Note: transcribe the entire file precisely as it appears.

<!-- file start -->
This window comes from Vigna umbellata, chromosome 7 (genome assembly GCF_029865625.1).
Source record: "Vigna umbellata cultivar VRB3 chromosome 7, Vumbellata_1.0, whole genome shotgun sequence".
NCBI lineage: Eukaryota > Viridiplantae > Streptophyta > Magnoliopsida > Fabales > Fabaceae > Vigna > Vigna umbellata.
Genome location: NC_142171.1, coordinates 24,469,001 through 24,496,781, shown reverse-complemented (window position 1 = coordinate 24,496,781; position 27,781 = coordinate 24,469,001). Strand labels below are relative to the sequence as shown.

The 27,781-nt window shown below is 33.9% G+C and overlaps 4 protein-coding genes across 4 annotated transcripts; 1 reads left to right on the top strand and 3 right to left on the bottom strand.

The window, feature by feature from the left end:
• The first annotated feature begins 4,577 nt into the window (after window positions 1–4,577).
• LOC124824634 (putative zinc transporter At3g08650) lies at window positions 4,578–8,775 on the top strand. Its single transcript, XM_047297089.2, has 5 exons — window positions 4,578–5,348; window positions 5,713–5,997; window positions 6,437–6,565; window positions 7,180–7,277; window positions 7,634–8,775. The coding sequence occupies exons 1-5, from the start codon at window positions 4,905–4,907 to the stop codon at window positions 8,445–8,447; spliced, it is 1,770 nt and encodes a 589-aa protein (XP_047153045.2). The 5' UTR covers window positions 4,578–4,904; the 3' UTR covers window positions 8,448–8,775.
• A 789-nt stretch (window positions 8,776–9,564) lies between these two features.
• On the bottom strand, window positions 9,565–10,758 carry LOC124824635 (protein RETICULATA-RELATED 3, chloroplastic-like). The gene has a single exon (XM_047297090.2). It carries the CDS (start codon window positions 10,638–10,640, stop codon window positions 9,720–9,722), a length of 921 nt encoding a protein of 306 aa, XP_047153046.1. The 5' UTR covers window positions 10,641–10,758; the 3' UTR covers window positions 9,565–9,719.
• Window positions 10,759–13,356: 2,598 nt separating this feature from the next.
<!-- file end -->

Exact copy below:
This window comes from Vigna umbellata, chromosome 7 (genome assembly GCF_029865625.1).
Source record: "Vigna umbellata cultivar VRB3 chromosome 7, Vumbellata_1.0, whole genome shotgun sequence".
NCBI lineage: Eukaryota > Viridiplantae > Streptophyta > Magnoliopsida > Fabales > Fabaceae > Vigna > Vigna umbellata.
Genome location: NC_142171.1, coordinates 24,469,001 through 24,496,781, shown reverse-complemented (window position 1 = coordinate 24,496,781; position 27,781 = coordinate 24,469,001). Strand labels below are relative to the sequence as shown.

The 27,781-nt window shown below is 33.9% G+C and overlaps 4 protein-coding genes across 4 annotated transcripts; 1 reads left to right on the top strand and 3 right to left on the bottom strand.

The window, feature by feature from the left end:
• The first annotated feature begins 4,577 nt into the window (after window positions 1–4,577).
• LOC124824634 (putative zinc transporter At3g08650) lies at window positions 4,578–8,775 on the top strand. Its single transcript, XM_047297089.2, has 5 exons — window positions 4,578–5,348; window positions 5,713–5,997; window positions 6,437–6,565; window positions 7,180–7,277; window positions 7,634–8,775. The coding sequence occupies exons 1-5, from the start codon at window positions 4,905–4,907 to the stop codon at window positions 8,445–8,447; spliced, it is 1,770 nt and encodes a 589-aa protein (XP_047153045.2). The 5' UTR covers window positions 4,578–4,904; the 3' UTR covers window positions 8,448–8,775.
• A 789-nt stretch (window positions 8,776–9,564) lies between these two features.
• On the bottom strand, window positions 9,565–10,758 carry LOC124824635 (protein RETICULATA-RELATED 3, chloroplastic-like). The gene has a single exon (XM_047297090.2). It carries the CDS (start codon window positions 10,638–10,640, stop codon window positions 9,720–9,722), a length of 921 nt encoding a protein of 306 aa, XP_047153046.1. The 5' UTR covers window positions 10,641–10,758; the 3' UTR covers window positions 9,565–9,719.
• Window positions 10,759–13,356: 2,598 nt separating this feature from the next.